The Cinematography of The Perfect Insider Episode 1

October 9, 2015 § 1 Comment

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As the recognizable arpeggiated chords of Bach’s Prelude from Suite No. 1 for the cello deliberately and slowly play, the premiere episode of The Perfect Insider introduces us to two women. The first, Shiki Magata, is introduced through one scene and a monologue. The second, Moe Nishinosono, through specific framing of in-between spaces.

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Rie Matsumoto at the End of All Things

October 7, 2015 § Leave a comment

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“Myoue, I’ve been wondering, can we stay together a little longer? We’ve come all this way, and even came back to life and all. I can promise I’ll finish everything off. Let’s stay together just a little longer.”

-Koto to Myoue, Kyousougiga, Episode 10

A common thread in Rie Matsumoto’s directorial work is the inevitable destruction of whatever world she has spent the majority of the series or movie building. There is a ruined garden, structures flying everywhere, and an overall sense of disorientation in the face of the work’s respective protagonist coming to terms with what is most important to them.

As it turns out, what is most important is also wholly mundane and unquantifiable.

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Koyomi Araragi and the Locked Room Mystery

October 4, 2015 § 2 Comments

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“Beautiful. So beautiful, it just makes me swoon. The most beautiful part about it is that the answer is zero. That said, someone like me thinks that if the answer is going to be zero, there’s really no need to go out of your way to make the calculation.”

-Ougi Oshino to Koyomi Araragi, Owarimonogatari, Episode 1

A locked room mystery plays on the idea of the impossible. The crime scene is isolated with a set amount of variables: a vanished culprit, and information given to both the detective and the reader of that respective work. In a way, a locked room mystery is an equation or a formula. After a while, the reader learns what to expect and when, eagerly anticipating the detective’s incoming speech. This subgenre of detective fiction is responsible for some of the most famous, influential, and bestselling works of all mystery novels, most notably John Dickson Carr’s The Hollow Man and Agatha Christie’s And Then There Were None.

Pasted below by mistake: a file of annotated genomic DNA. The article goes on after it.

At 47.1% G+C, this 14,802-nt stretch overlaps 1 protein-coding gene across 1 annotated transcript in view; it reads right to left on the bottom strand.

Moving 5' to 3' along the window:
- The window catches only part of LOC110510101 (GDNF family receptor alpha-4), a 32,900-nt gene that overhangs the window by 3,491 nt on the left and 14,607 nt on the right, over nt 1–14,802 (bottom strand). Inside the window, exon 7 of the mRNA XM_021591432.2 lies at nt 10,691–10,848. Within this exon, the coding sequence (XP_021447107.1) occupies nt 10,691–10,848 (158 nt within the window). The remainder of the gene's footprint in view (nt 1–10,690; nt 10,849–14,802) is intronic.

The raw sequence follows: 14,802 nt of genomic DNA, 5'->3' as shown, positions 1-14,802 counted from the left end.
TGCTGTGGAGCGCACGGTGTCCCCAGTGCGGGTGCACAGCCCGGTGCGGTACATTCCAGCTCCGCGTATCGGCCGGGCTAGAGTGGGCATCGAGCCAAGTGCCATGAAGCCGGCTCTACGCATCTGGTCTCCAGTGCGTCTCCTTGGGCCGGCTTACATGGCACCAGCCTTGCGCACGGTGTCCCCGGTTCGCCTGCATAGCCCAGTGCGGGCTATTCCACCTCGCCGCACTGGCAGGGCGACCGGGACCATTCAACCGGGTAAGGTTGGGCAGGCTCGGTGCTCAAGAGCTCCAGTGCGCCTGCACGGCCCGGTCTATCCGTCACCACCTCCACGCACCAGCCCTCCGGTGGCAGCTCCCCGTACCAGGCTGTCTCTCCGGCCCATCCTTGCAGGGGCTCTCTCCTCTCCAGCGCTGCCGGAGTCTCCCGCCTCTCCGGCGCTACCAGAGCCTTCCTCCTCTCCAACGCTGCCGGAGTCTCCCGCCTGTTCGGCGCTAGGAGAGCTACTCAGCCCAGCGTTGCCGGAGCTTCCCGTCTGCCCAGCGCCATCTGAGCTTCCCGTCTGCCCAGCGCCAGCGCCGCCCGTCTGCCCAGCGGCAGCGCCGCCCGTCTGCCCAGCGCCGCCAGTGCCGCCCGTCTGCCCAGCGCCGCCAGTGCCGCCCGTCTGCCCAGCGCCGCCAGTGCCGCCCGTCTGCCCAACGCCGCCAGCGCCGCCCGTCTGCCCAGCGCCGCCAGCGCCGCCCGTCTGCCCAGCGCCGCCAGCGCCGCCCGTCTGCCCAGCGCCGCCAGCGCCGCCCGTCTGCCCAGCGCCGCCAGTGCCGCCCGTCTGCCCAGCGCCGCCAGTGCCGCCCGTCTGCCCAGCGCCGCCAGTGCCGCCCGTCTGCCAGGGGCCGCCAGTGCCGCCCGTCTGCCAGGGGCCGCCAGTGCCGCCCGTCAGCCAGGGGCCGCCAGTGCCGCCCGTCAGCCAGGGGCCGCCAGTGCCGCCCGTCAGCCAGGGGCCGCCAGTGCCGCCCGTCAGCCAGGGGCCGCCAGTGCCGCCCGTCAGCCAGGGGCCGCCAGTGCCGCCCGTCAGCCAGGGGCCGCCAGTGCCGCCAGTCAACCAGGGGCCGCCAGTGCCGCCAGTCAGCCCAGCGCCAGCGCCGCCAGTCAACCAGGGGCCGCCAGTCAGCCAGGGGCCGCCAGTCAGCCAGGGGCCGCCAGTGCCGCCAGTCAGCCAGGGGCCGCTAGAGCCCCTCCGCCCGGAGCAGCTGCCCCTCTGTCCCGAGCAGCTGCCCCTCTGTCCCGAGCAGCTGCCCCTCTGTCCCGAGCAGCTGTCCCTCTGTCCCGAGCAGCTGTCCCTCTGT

The insatiable appetite humanity seems to have for these types of mysteries is intrinsically tied to human nature itself. When presented with a seemingly insolvable situation, we crave rationality and an explanation.

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Voices at the End of the World: Gakkou Gurashi

September 29, 2015 § 10 Comments

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“There are days when nothing goes right. There are days when you stumble and fall. There are days when you just want to cry. To cry a lot. To sleep a lot. Or even to eat a lot. It’s alright as long as you pick yourself up again. Until the day you no longer draw breath.”

-Gakkou Gurashi, Vol. 5, Ch. 28

Mild manga spoilers to follow.

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Fireworks: Gatchaman Crowds insight Episode 12 [END]

September 26, 2015 § 1 Comment

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In the first season of Gatchaman Crowds, Hajime Ichinose had her collages.

Not only were they a cute hobby that tied Hajime to some influential Tachikawa locals, but they acted as a metaphor – albeit a heavy-handed one – for the way Hajime herself acts. Repeatedly in the first season, she would express how wonderful it was when everyone “came together,” combining their respective talents into something different, exciting, or meaningful, much like a collage. Hajime was always slow and dawdling, sometimes to a fault, but her personality also brought other large personalities together, creating something entirely new.

It’s only fitting that Gatchaman Crowds insight‘s finale allowed its new heroine, Tsubasa Misudachi, to show off her own creative talents in the form of a fireworks show. Fireworks are an easy shortcut to Tsubasa’s personality – emotionally-charged, quick to anger, and fiercely passionate – as she’s naturally intense but also acts before she thinks. Unlike a collage, fireworks immediately impress and often inspire an emotional response; however, they’re also fleeting. For Tsubasa, fireworks are also the tradition of her family that she carries with pride.

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